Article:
Tuesday, October 12, 2004

It appears the nervous inflation-Nellies in the UK have been overreacting -- disinflation is the name of the game in Britain as well.
A fall in the cost of transport services helped to push down the rate of UK inflation in September for the third successive month.

Figures released on Monday showed the Consumer Prices Index - the government�s target measure - fell by 0.2 per cent to 1.1 per cent, its lowest level since March. . . .

The drop surprised analysts who had expected the rate of inflation to remain unchanged following two consecutive falls in July and August.

It is now well below the government�s target of 2 per cent and Howard Archer, chief UK economist at Global Insight, said it would give the Bank of England additional scope to sit back for the rest of this year and further study the impact of its five interest rate hikes since November 2003 on the housing market and consumer spending.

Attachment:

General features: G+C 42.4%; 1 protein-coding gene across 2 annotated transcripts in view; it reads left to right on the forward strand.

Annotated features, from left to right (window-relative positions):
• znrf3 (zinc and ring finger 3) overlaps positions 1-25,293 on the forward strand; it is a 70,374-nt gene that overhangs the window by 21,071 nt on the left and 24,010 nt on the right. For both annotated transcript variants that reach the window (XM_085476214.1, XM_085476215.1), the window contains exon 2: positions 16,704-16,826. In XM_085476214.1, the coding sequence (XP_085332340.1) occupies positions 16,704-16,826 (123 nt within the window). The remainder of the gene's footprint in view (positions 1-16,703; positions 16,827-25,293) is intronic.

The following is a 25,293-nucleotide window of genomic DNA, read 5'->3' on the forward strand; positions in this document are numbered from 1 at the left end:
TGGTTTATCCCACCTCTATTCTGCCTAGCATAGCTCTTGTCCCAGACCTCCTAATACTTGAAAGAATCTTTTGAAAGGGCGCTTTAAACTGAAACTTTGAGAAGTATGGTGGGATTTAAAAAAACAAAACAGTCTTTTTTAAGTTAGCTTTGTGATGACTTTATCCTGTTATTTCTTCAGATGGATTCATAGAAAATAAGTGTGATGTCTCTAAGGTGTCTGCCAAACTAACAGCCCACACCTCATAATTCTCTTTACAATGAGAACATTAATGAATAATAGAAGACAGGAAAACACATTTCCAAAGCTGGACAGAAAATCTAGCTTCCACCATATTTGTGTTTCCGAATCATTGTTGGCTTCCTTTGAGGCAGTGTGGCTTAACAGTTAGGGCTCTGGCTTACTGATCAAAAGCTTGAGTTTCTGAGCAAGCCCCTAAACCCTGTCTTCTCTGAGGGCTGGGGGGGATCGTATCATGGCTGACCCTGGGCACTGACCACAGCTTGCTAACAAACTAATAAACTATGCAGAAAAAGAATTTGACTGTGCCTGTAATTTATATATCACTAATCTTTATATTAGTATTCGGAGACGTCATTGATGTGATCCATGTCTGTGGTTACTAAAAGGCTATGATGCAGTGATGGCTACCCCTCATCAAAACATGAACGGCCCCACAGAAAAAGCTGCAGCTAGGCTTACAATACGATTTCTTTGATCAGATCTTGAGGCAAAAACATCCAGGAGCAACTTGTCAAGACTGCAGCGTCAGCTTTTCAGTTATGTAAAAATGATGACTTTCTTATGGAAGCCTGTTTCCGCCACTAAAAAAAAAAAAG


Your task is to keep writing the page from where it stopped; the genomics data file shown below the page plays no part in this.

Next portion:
Nevertheless, Mr Howard predicted that interest rates will rise a little further.
One interesting aspect of the British inflation picture is that the government's two basic inflation indices -- the Retail Price Index (RPI) and the Consumer Price Index (CPI) -- have been diverging notably since June.

The big difference between the two indices is that RPI includes mortgage interest payments while CPI does not. British CPI is now at 1.1%; the RPI minus mortgage interest payments is at 2.1% and that includes food and energy! Thus excluding rampant housing inflation, the UK is quite frankly flirting with general deflation.

Sound familiar?


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